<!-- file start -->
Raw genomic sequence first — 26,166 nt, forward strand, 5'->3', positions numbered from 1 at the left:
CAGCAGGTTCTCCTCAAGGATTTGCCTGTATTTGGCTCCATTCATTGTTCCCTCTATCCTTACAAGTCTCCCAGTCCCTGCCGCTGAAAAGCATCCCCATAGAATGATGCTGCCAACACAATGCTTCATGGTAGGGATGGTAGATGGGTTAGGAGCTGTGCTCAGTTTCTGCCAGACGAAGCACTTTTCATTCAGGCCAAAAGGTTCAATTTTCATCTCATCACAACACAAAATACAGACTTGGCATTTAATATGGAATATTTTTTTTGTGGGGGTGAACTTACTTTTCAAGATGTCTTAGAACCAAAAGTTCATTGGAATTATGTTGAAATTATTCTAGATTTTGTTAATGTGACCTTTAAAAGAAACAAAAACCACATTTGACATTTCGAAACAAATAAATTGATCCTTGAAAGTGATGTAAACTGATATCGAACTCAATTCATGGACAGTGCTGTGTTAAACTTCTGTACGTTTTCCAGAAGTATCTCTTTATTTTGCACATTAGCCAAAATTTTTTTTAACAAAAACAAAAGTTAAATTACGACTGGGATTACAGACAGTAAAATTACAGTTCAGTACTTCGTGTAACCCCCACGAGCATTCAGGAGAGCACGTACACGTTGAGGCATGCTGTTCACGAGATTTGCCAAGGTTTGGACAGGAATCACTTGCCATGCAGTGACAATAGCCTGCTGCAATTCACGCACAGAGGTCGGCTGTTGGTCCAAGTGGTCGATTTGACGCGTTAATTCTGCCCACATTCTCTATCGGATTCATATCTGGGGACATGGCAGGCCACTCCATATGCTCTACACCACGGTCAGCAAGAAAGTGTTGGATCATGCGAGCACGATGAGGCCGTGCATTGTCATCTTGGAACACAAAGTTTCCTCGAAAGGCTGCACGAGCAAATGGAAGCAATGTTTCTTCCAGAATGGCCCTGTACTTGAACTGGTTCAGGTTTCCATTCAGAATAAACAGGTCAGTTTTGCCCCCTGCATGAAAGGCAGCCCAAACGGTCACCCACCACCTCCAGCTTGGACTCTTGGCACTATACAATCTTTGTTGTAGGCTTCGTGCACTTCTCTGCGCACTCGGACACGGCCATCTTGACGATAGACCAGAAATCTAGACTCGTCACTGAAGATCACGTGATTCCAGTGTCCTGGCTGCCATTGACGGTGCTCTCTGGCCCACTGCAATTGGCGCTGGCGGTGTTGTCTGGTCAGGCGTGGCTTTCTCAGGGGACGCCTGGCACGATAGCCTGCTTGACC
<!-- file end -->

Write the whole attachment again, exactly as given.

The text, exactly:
Raw genomic sequence first — 26,166 nt, forward strand, 5'->3', positions numbered from 1 at the left:
CAGCAGGTTCTCCTCAAGGATTTGCCTGTATTTGGCTCCATTCATTGTTCCCTCTATCCTTACAAGTCTCCCAGTCCCTGCCGCTGAAAAGCATCCCCATAGAATGATGCTGCCAACACAATGCTTCATGGTAGGGATGGTAGATGGGTTAGGAGCTGTGCTCAGTTTCTGCCAGACGAAGCACTTTTCATTCAGGCCAAAAGGTTCAATTTTCATCTCATCACAACACAAAATACAGACTTGGCATTTAATATGGAATATTTTTTTTGTGGGGGTGAACTTACTTTTCAAGATGTCTTAGAACCAAAAGTTCATTGGAATTATGTTGAAATTATTCTAGATTTTGTTAATGTGACCTTTAAAAGAAACAAAAACCACATTTGACATTTCGAAACAAATAAATTGATCCTTGAAAGTGATGTAAACTGATATCGAACTCAATTCATGGACAGTGCTGTGTTAAACTTCTGTACGTTTTCCAGAAGTATCTCTTTATTTTGCACATTAGCCAAAATTTTTTTTAACAAAAACAAAAGTTAAATTACGACTGGGATTACAGACAGTAAAATTACAGTTCAGTACTTCGTGTAACCCCCACGAGCATTCAGGAGAGCACGTACACGTTGAGGCATGCTGTTCACGAGATTTGCCAAGGTTTGGACAGGAATCACTTGCCATGCAGTGACAATAGCCTGCTGCAATTCACGCACAGAGGTCGGCTGTTGGTCCAAGTGGTCGATTTGACGCGTTAATTCTGCCCACATTCTCTATCGGATTCATATCTGGGGACATGGCAGGCCACTCCATATGCTCTACACCACGGTCAGCAAGAAAGTGTTGGATCATGCGAGCACGATGAGGCCGTGCATTGTCATCTTGGAACACAAAGTTTCCTCGAAAGGCTGCACGAGCAAATGGAAGCAATGTTTCTTCCAGAATGGCCCTGTACTTGAACTGGTTCAGGTTTCCATTCAGAATAAACAGGTCAGTTTTGCCCCCTGCATGAAAGGCAGCCCAAACGGTCACCCACCACCTCCAGCTTGGACTCTTGGCACTATACAATCTTTGTTGTAGGCTTCGTGCACTTCTCTGCGCACTCGGACACGGCCATCTTGACGATAGACCAGAAATCTAGACTCGTCACTGAAGATCACGTGATTCCAGTGTCCTGGCTGCCATTGACGGTGCTCTCTGGCCCACTGCAATTGGCGCTGGCGGTGTTGTCTGGTCAGGCGTGGCTTTCTCAGGGGACGCCTGGCACGATAGCCTGCTTGACC